January 5, 2022 – The main components of the Mediterranean diet have become the most popular Croatian product in the world.
The pandemic and stagnation in the global market have further emphasized the need for Croatia to focus on its food production. This is especially true for meat and its products. However, the potential is certainly there because according to the calculation of the Faculty of Agriculture in Zagreb, in 2018, the self-sufficiency of the Republic of Croatia in meat production was 70.64%, according to reports T Portal.
The Croatian member of the European Parliament and negotiator of the EPP Group in the Committee’s opinion on the internal market and consumer protection of the “field to table” strategy, Tomislav Sokol, has succeeded in the fight to protect traditional Croatian products such as kulen and prosciutto .
“The European Union is determined to make the diet healthier and more sustainable. This does not mean abandoning traditional meat products such as Slavonian Colin and Istrian or Dalmatian prosciutto. Moreover, I am sure that our products are known for their high quality and traditional production methods, which do not threaten the health of citizens. As Member of the Committee on the Internal Market and Consumer Protection, and as Rapporteur for European citizens, I intervened in the text of the opinion on the scope of the European Commission to – table strategy for the protection of the production of traditional Croatian products”, says Tomislav Sokol.
Croatia has great production potential in this sector, which opens up new economic and development prospects, especially for the Croatian countryside. Europe must become self-sufficient in the production of healthy and high-quality food, and agriculture and food industries in Croatia must be essential components of this system.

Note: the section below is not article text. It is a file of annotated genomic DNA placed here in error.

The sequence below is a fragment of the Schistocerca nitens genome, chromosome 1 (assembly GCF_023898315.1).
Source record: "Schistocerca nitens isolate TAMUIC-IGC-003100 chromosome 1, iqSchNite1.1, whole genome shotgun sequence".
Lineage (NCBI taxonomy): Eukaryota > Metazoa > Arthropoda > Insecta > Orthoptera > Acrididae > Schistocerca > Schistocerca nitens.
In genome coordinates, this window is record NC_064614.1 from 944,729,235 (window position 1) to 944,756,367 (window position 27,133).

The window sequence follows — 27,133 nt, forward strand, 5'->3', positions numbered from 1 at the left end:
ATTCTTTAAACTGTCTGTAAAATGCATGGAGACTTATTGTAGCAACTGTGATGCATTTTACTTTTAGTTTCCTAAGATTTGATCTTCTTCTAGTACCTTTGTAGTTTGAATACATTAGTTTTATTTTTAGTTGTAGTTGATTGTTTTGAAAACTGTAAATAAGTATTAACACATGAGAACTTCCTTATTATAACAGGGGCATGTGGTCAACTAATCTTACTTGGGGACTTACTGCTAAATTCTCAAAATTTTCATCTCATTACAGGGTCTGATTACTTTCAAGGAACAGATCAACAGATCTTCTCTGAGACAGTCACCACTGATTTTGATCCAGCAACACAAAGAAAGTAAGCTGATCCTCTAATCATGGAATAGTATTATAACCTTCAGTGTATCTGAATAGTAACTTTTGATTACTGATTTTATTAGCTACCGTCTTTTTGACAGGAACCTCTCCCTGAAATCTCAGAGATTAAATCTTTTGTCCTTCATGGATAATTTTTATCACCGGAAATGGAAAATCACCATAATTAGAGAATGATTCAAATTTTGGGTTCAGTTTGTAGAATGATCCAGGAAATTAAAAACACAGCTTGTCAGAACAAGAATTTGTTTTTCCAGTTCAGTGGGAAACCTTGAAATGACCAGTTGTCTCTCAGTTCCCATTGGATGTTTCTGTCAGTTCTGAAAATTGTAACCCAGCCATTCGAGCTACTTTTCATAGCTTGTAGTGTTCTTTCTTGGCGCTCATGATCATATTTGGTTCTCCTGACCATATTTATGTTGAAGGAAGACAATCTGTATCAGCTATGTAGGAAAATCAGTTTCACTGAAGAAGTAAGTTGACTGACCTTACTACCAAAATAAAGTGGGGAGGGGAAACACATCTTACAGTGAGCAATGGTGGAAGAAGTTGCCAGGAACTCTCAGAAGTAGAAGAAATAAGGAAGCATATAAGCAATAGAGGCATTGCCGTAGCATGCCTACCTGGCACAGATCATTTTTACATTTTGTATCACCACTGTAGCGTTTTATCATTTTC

Sokol emphasized that the Mediterranean diet is not unhealthy in that strategy. Namely, other political groups in the European Parliament agreed to the text of the opinion, which would characterize the European diet, and thus the Mediterranean diet, as unhealthy. However, during negotiations on the specific amendment, Sokol insisted on changing the text of this law, which would classify the European and Mediterranean diet as unhealthy.
“I must admit that I was quite surprised when I noticed in the text that our diet would be declared unhealthy. Flat and baseless claims should not take up space in official documents of the European Parliament. From the start, I have been clear in my position, and I am glad I was able to convince my fellow members Others take my position. We are proud of our Mediterranean lifestyle and diet which includes the use of fresh foods, fish, fruits, vegetables and essential olive oil,” explains Sokol.
It should be noted that the “field to table” strategy identifies the main priorities for creating a sustainable and healthy food system, and the fact that the action plan accompanying the strategy envisages the adoption of 27 legislative and non-legislative acts up to 2024 illustrates how complex the implementation of this strategy will be.
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